How much time did you put into making these? Do you want minimum wage or more for your time? Multiply that, add your cost of supplies, should give you an idea of the minimum you need to charge. Retail sales usually keystone items (3 -5 times the cost) to make their profit. Double that and give him a 10% discount for buying two. As it as been mentioned before, the actual cost of your time may prohibit a real sale, so you can discount that as you feel appropriate.

Do an online search on fancy rolling pins and you may be quite surprised as to what they’re worth, although yours are quite unique.

One way to approach him would be to mention how many hours it took you to create the item and that the retail value would be $ – - – -, but I will sell them to you for $ _.

-- "They who dream by day are cognizant of many things which escape those who dream only by night." ~ Edgar Allan Poe

View Karson's profile


35111 posts in 4367 days

#7 posted 03-16-2009 02:25 AM

MMH has a great idea. if he really wants to reward you and he is feeling generous. he might pay you the retail value.


Good luck. They do look great.

-- I've been blessed with a father who liked to tinker in wood, and a wife who lets me tinker in wood. Southern Delaware soon moving to Virginia †

View Napaman's profile


5526 posts in 4044 days

#8 posted 03-16-2009 02:31 AM

wow…very nice…I think its worth its weight in gold…especially if the guy is an administrator…they make the bucks!! LOl…how nice is he? You said he is your former boss…is there a story there?

I have no idea on cost…i like the idea of minimum wage times 3!!! But that would make it cost prohibiting for the average customer who has no idea what real craftsmanship he is buying (per Douglas’ comment)...

Little doe for the doe rollers…is always good…

-- Matt--Proud LJ since 2007

View woodworm's profile


14465 posts in 3558 days

#9 posted 03-16-2009 04:26 AM

Very nice pieces! Great creation and great work.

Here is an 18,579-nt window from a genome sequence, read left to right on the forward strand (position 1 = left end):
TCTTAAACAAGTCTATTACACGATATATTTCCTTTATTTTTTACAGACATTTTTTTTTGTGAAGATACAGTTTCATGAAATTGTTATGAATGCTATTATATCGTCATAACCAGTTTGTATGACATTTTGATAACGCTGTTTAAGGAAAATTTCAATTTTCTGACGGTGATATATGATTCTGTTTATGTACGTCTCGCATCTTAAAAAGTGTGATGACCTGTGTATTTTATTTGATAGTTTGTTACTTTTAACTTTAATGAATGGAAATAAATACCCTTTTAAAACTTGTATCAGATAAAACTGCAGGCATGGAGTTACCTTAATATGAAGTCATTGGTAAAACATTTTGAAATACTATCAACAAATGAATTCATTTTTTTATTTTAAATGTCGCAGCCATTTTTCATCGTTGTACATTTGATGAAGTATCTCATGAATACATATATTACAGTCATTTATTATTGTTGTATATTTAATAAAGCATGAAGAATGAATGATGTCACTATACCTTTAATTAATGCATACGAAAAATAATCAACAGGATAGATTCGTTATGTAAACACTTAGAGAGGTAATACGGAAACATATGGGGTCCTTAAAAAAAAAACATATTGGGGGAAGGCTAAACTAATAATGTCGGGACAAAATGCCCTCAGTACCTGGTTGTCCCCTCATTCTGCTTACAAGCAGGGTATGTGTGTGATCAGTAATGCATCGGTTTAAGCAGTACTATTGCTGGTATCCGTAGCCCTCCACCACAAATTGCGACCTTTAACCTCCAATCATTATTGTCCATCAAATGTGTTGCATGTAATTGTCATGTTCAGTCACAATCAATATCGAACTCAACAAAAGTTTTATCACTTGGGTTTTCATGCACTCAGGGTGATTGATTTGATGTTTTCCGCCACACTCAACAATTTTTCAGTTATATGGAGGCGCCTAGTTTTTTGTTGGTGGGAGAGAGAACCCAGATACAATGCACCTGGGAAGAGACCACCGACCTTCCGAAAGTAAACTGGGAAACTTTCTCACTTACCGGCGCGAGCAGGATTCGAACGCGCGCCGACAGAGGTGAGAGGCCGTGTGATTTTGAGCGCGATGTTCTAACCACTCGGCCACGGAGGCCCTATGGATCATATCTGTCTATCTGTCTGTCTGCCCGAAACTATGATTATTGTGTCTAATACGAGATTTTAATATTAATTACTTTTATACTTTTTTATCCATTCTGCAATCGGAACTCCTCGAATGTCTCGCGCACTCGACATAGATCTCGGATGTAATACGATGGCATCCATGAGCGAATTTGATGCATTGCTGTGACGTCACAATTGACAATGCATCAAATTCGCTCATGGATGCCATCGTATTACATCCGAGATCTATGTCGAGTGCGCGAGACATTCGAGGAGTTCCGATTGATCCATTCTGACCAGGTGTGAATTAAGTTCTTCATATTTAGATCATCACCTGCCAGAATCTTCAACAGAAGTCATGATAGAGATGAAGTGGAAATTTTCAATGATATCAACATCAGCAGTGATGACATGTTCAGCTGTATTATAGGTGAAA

You must detail-out every piece of material used, tool, time, labour and even the cost or power supply plus certain percentage of profit element, before you can decide the price.
Good luck Lew!

When come to pricing (the first time), it’s always hard for anyone who is used to do things for free or just for fun. The first time I was approched by a friend to make 100 pcs of abacus, I calculate the cost of every detail of materials to be used , the labour and time. I did not anticipate any contingency cost. The cost of material increased by almost 30% higher than we projected. Things completed, we received the payment we have agreed upon. The material cost recovered and we got our wage but there was no profit.

-- masrol, kuala lumpur, MY.

View LocalMac's profile


281 posts in 3373 days

#10 posted 03-16-2009 06:42 AM

I was recently reading a book on selling your projects and it suggested that you should charge anywhere from 30-40 percent more than your costs.

-- Don't tell her I'm in the shop!

View Beginningwoodworker's profile


13345 posts in 3640 days

#11 posted 03-16-2009 02:47 PM

Nice work, Lew.

View jeffthewoodwacker's profile


603 posts in 3771 days

#12 posted 03-17-2009 12:35 AM

You should be able to get $40 – $50 for the rolling pin.

-- Those that say it can't be done should not interrupt those who are doing it.

View lew's profile


12019 posts in 3722 days

#13 posted 03-17-2009 06:50 PM

Thanks, everyone, for the thoughts and comments.

I am going to deliver them on Thursday- will let you know how I made out!

-- Lew- Time traveler. Purveyor of the Universe's finest custom rolling pins.

View bowyer's profile


340 posts in 3363 days

#14 posted 03-18-2009 02:35 AM

Congradulations Lew on your first comissioned work. They look great!!

-- If at first you don't succeed...Don't try skydiving

View lew's profile


12019 posts in 3722 days

#15 posted 03-20-2009 03:31 AM

$30 each!!

-- Lew- Time traveler. Purveyor of the Universe's finest custom rolling pins.

showing 1 through 15 of 16 replies